THE HAGUE: THE PEACE PALACE

    Newer Older

    The Peace Palace ("Vredespaleis" in Dutch), situated in The Hague, Netherlands, is often called the seat of international law because it houses the International Court of Justice (which is the principal judicial body of the United Nations), the Permanent Court of Arbitration, the Hague Academy of International Law, and the extensive Peace Palace Library.

    In addition to hosting these institutions, the Palace is also a regular venue for special events in international policy and law
    The idea of the Palace started from a discussion in 1900 between the Russian diplomat Friedrich Martens and the American diplomat Andrew White, over providing a home for the Permanent Court of Arbitration (PCA), which was established through the first Hague Peace Conference in 1899. White contacted his friend and philanthropist Andrew Carnegie about this idea. Carnegie had his reservations, and at first was only interested in donating money for the establishment of a Library of International Law. White however was able to convince Carnegie, and in 1903 Carnegie agreed to donating 1.5 million dollars needed for a Peace Temple that would house the PCA as well as to endow it with a library of international law. In first instance Carnegie simply wanted to donate the money directly to the Dutch Queen, Wilhelmina of the Netherlands for the building of the palace, but legal problems prohibited this, and in November 1903 the Carnegie Stichting (Carnegie Foundation) was founded in order to manage the construction, ownership, and maintenance of the Palace. This foundation is still responsible for these issues at present date.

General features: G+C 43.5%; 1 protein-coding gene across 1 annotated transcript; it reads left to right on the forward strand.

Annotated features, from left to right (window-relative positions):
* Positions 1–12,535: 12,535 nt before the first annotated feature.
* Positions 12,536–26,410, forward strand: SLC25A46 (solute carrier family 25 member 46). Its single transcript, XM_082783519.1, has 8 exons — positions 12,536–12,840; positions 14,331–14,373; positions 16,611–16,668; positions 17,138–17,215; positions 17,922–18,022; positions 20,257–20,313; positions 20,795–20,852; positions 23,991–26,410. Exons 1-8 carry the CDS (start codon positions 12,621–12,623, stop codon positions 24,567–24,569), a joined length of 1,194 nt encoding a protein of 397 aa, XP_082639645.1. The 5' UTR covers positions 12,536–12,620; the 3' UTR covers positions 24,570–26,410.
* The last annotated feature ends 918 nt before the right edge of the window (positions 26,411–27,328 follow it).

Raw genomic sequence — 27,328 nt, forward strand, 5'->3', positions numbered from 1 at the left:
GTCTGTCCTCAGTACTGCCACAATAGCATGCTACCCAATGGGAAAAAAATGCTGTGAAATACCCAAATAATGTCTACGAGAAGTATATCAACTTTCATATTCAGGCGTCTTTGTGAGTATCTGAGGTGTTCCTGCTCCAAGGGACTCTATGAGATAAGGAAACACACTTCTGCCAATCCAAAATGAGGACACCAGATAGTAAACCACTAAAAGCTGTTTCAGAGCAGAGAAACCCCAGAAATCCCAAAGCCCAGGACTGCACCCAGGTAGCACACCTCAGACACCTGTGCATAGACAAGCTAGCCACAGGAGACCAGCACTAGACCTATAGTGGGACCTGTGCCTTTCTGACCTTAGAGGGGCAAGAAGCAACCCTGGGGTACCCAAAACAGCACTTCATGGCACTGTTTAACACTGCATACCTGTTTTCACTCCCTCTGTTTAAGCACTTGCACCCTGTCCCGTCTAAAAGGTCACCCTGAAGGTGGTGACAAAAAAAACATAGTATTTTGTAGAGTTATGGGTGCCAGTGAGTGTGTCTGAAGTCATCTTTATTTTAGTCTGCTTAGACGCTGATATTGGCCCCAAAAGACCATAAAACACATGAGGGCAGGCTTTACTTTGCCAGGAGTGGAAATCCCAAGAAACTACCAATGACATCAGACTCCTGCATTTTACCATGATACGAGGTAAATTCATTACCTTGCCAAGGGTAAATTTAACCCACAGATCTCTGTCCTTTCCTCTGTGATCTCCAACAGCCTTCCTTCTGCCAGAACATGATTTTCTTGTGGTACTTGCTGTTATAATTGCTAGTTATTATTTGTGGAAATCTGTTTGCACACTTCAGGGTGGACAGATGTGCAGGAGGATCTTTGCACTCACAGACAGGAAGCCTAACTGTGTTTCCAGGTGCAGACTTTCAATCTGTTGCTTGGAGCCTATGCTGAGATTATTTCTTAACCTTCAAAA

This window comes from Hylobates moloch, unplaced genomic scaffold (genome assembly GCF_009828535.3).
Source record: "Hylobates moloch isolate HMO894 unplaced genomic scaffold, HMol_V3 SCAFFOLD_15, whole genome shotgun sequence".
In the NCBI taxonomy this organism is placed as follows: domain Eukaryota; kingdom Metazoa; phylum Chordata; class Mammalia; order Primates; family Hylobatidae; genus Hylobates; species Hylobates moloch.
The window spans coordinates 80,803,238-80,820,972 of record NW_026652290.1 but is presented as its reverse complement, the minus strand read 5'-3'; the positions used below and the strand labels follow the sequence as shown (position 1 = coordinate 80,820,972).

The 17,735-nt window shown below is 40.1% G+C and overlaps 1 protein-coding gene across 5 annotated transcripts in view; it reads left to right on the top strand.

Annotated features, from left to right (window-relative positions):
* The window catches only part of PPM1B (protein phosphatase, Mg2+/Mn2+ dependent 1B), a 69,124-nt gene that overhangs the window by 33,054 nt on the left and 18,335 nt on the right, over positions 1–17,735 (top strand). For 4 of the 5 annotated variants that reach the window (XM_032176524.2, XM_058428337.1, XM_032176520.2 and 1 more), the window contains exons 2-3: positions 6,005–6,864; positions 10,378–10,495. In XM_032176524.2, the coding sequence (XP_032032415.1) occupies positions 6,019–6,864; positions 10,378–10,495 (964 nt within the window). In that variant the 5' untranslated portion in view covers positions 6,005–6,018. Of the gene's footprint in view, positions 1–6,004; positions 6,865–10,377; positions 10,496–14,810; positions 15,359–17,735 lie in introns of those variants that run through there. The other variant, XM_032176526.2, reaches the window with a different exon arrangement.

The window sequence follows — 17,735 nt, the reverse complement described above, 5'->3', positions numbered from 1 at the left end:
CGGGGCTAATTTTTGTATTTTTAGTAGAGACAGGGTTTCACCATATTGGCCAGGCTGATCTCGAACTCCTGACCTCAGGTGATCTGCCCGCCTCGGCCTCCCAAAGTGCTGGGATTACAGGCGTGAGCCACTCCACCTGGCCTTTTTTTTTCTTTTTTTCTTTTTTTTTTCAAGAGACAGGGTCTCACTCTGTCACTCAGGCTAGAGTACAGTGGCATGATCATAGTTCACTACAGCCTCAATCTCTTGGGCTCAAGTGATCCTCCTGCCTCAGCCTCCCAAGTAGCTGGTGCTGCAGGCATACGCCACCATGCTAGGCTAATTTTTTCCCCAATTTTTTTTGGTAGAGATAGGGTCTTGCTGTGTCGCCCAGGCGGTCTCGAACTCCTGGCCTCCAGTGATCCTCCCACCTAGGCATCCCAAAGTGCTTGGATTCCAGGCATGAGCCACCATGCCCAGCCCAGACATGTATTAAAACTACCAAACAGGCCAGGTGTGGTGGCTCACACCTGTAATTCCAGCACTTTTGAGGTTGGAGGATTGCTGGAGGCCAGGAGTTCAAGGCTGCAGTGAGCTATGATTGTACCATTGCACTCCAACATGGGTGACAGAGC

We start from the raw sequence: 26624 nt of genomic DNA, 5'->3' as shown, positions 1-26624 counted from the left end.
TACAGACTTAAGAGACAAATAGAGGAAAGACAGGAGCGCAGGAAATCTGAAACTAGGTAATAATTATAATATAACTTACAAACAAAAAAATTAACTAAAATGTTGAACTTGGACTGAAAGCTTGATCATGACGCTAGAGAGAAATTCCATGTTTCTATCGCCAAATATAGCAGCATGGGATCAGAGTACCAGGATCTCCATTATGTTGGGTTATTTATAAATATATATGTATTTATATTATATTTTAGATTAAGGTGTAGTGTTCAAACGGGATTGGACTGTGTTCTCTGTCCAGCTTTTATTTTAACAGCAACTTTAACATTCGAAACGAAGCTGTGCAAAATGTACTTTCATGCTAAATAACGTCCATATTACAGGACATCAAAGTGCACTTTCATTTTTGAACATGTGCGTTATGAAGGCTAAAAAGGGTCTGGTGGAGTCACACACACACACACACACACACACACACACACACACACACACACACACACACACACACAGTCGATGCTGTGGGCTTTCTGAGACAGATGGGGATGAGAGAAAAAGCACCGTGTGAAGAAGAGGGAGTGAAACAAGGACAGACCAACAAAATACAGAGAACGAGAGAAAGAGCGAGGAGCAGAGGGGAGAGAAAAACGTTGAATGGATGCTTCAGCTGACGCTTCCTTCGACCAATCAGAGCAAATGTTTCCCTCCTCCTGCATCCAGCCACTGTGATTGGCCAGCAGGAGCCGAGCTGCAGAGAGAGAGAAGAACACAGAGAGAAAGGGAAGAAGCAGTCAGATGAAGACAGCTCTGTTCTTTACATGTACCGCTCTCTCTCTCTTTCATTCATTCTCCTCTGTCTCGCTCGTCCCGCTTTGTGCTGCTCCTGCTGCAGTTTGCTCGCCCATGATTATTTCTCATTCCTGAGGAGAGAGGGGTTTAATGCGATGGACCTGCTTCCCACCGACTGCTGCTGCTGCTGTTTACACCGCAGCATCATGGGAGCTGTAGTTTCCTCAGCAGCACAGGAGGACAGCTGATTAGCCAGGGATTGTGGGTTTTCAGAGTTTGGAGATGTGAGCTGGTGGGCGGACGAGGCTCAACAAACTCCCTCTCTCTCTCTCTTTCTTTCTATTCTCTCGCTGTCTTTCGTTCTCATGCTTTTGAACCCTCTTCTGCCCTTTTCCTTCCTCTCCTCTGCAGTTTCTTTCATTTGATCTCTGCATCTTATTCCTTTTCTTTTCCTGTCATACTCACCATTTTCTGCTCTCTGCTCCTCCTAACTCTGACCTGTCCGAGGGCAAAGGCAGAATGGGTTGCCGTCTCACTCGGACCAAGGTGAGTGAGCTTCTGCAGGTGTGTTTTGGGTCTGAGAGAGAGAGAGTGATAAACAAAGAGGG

To find a suitable design, the foundation called for an open international competition. The winning design, set in the Neo-Renaissance style, was submitted by French architect Louis M. Cordonnier. In order to build within the budget the design was adjusted by Cordonnier and his Dutch associate Van der Steur. The palace initially had two big bell towers in front and two small ones in the back. Only one big tower and one small tower remained in the final building. Also in order to save money the separate library building from the winning design was incorporated in the Palace itself. The grounds were designed by Thomas Hayton Mawson, who also had to discard some fountains and sculptures in order to fit the budget.

    The Palace is filled with many gifts of the different nations who attended the Second Hague Conference as a sign of their support. Among the gifts are a 3200 kilo vase from Russia, doors from Belgium, marble from Italy, a fountain from Denmark, wall carpets from Japan, the clock for the clock tower from Switzerland, persian rugs from Iran and wood from Indonesia and the United States of America. The palace also features a number of statues, busts and portraits of prominent peace campaigners from around the world and of all eras.